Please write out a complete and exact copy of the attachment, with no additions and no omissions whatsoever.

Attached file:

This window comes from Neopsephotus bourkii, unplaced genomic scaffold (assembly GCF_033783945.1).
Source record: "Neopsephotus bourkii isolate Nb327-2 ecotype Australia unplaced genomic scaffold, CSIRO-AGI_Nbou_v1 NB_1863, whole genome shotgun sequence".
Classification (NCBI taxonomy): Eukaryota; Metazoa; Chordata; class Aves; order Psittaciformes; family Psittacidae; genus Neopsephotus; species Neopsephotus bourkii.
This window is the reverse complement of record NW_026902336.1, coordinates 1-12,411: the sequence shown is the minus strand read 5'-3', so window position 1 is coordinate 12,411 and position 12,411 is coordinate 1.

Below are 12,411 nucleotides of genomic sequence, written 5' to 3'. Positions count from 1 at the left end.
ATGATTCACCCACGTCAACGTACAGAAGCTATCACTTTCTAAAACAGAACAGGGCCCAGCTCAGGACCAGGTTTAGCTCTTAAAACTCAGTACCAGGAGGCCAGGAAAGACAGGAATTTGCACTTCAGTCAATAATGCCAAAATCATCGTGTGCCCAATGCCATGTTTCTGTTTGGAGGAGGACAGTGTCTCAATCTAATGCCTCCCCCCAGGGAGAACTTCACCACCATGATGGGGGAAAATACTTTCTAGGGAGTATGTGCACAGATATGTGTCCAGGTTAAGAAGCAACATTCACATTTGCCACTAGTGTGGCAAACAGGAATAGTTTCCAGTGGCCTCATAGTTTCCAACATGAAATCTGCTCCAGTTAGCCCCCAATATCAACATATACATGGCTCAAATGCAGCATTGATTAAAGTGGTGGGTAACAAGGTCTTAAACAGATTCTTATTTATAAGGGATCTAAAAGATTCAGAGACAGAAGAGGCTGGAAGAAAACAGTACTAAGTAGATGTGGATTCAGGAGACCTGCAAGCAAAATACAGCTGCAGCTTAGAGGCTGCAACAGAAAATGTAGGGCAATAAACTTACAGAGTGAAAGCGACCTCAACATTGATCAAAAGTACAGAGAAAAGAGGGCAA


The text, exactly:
This window comes from Neopsephotus bourkii, unplaced genomic scaffold (assembly GCF_033783945.1).
Source record: "Neopsephotus bourkii isolate Nb327-2 ecotype Australia unplaced genomic scaffold, CSIRO-AGI_Nbou_v1 NB_1863, whole genome shotgun sequence".
Classification (NCBI taxonomy): Eukaryota; Metazoa; Chordata; class Aves; order Psittaciformes; family Psittacidae; genus Neopsephotus; species Neopsephotus bourkii.
This window is the reverse complement of record NW_026902336.1, coordinates 1-12,411: the sequence shown is the minus strand read 5'-3', so window position 1 is coordinate 12,411 and position 12,411 is coordinate 1.

Below are 12,411 nucleotides of genomic sequence, written 5' to 3'. Positions count from 1 at the left end.
ATGATTCACCCACGTCAACGTACAGAAGCTATCACTTTCTAAAACAGAACAGGGCCCAGCTCAGGACCAGGTTTAGCTCTTAAAACTCAGTACCAGGAGGCCAGGAAAGACAGGAATTTGCACTTCAGTCAATAATGCCAAAATCATCGTGTGCCCAATGCCATGTTTCTGTTTGGAGGAGGACAGTGTCTCAATCTAATGCCTCCCCCCAGGGAGAACTTCACCACCATGATGGGGGAAAATACTTTCTAGGGAGTATGTGCACAGATATGTGTCCAGGTTAAGAAGCAACATTCACATTTGCCACTAGTGTGGCAAACAGGAATAGTTTCCAGTGGCCTCATAGTTTCCAACATGAAATCTGCTCCAGTTAGCCCCCAATATCAACATATACATGGCTCAAATGCAGCATTGATTAAAGTGGTGGGTAACAAGGTCTTAAACAGATTCTTATTTATAAGGGATCTAAAAGATTCAGAGACAGAAGAGGCTGGAAGAAAACAGTACTAAGTAGATGTGGATTCAGGAGACCTGCAAGCAAAATACAGCTGCAGCTTAGAGGCTGCAACAGAAAATGTAGGGCAATAAACTTACAGAGTGAAAGCGACCTCAACATTGATCAAAAGTACAGAGAAAAGAGGGCAA